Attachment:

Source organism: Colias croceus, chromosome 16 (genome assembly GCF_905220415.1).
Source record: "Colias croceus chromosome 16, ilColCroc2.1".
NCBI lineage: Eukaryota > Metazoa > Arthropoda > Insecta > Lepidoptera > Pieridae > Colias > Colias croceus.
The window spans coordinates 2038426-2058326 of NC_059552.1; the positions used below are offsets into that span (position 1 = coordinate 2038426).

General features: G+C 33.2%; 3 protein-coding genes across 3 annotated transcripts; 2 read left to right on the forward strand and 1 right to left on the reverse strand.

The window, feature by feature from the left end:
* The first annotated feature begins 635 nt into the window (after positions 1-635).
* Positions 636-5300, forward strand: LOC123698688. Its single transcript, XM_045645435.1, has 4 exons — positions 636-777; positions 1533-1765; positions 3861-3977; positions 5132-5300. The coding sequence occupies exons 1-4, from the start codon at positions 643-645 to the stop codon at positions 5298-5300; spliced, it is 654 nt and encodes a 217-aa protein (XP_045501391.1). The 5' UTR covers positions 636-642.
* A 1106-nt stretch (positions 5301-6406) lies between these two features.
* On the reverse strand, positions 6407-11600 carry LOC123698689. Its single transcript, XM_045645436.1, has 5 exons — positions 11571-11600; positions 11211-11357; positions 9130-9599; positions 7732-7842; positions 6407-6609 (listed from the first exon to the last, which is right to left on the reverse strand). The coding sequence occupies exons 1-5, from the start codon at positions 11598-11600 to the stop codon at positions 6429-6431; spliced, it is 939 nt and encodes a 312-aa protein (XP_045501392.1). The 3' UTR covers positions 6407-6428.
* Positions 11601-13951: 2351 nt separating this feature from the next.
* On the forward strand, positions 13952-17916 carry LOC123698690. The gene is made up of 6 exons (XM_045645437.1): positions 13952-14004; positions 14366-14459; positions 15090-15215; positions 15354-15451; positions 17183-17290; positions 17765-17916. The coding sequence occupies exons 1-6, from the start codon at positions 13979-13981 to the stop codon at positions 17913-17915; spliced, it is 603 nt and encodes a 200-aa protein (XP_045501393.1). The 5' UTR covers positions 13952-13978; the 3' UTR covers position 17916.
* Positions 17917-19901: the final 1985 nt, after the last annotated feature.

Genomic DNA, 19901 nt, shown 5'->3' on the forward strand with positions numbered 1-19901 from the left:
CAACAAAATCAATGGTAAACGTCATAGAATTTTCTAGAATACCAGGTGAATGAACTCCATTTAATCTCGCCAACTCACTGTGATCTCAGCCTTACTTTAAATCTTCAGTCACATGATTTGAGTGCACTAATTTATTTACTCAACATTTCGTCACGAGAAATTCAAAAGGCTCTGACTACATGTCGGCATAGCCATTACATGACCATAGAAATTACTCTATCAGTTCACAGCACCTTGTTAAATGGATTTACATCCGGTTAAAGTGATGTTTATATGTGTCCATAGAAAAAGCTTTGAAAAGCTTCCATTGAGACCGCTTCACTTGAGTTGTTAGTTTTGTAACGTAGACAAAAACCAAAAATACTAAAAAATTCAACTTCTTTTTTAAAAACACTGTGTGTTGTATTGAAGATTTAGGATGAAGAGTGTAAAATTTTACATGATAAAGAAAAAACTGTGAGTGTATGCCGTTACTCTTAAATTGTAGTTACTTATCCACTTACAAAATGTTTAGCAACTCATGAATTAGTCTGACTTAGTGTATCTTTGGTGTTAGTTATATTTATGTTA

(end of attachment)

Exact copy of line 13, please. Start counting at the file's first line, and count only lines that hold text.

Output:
* Positions 17917-19901: the final 1985 nt, after the last annotated feature.